Stockholm – a beautiful city with an amazing mix of see and city, Capital of Scandinavia, or just another urban area in the Global North with strong but invisible social walls

In central Stockholm you get the idea that people in Sweden all just happen to own (at least) a yacht.

By the end of my 6 days stay in Stockholm, I wanted to find a flee market, so I checked The Visual Guide to Stockholm. Thumbing through this book, my impression of Stockholm as a place for only very beautiful houses where only people with (at least) a yacht live were completely reaffirmed. It mentioned a flee market in a place called Skärholmen. Supposedly the only place in Stockholm, where people go when they want to go to a flee market.

I asked a woman in the street if she knew about this flee market. She actually grew up in that place, she told me, but hadn’t been to the place in 10 years. I clumsily tried to get out of her what kind of neighbourhood it was, asking if it was a residential area, urban, or where only old people lived. She didn’t really get my point, but stated that it was a ‘mixed’ area. So I went there.

The trip in the subway launched a totally new experience with the city. First: the sounds. From a soundscape with birds, boats, ferrys, waves etc. I entered this gloomy ugly soundscape of the subterranean. There are excuses for the sounds that the trains, lifts, escalators etc make (although we know that where there is a prestigious market for things, – a lot of money is spend in designing the incidental sounds that our products make). These sounds can be ugly and you can accept it because you know that when the train stops it needs to use breaks. And the train is heavy, so of cause it makes a loud annoying sound. But the intentional sounds !!!!  – the sounds that are created in order to signal things to the users, like ‘the doors are closing’, and the way the pre-recorded voices announcing the name of the next station. These sounds do not necessarily need to be ugly, impersonal, depressing. Then there is the visual side.  There are many shades of yellow. But why use THIS yellow for the places you must put your hands in the train!

Arriving at the station where the flee market is, the sound of corvids met me, and the sight of people that probably do not own a yacht (or anything else).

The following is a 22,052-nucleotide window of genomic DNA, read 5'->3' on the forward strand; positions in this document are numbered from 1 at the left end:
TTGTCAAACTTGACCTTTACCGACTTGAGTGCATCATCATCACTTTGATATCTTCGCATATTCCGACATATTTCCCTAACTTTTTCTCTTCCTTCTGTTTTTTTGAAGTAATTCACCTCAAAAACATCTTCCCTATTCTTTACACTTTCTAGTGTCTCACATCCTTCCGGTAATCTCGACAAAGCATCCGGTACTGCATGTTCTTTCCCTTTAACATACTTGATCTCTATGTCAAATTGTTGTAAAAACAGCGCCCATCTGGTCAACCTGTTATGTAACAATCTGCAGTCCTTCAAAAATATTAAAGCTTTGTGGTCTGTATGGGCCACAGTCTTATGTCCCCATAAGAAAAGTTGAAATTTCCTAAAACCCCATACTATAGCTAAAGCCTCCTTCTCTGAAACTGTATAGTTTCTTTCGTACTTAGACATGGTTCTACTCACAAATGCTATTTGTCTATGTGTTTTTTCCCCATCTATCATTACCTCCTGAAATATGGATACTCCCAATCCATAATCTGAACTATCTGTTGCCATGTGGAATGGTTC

Fleemarket in suburbian Stockholm

If this was a movie people would think, you don’t have to overdo things that much! The flee market was in the basement of a mart-like construction by the underground station. Large tubes running in the low ceiling and non-yacht-owners sitting each at his/her stand, immobile, looking out in the air. It took me some time and the purchase of an old hunting horn for my son, to get used to the quite heavy atmosphere of the place. There were light moments of people small talking and laughing, but it seemed that most of the people didn’t consider the flee market spirit interesting as such, and were more in it for the money so to say. The woman I had asked in central Stockholm about the flee market hadn’t been back to her place of birth in ten years, – a connexion?

My experiences in Stockholm, although in general on the positive side (which probably had to do with the purpose of my visit, – I was there for a workshop, and not for collecting bottles), inspired to reflection on the relation between how many yachts you own, and how much right you have for beautiful sound and sights.This is of course quite banal, but Stockholm does a pretty good job spelling it out. As if it was meant to be so, I stumbled upon this book at the Moderna Museet, from which I have the initial quotation:

this is my diy copy of the image of the front page

As it shows, this book is extremely inspiring. I have always avoided these kinds of texts because I thought that these questions were for architects and designers and not for sound artists. How wrong I was!! Questions about the urban space are extremely important for all of us!! Not least when it comes to sound. First of all there is the question about the soundscape itself. It certainly makes sense to question the way sound meets us in our public space. And then there is the general fact that public space is the only place of encounters of people of all kinds, and therefore a potential place of interchange between different ways of living and seeing life.

The space-time vector converges to zero in urban space; every point can become a focal point that attracts all, a priviliged place upon which everything converges.

Henri Lefebvre according to Christian Schmid

Quotations: Lefebvre on the living disorder of the street.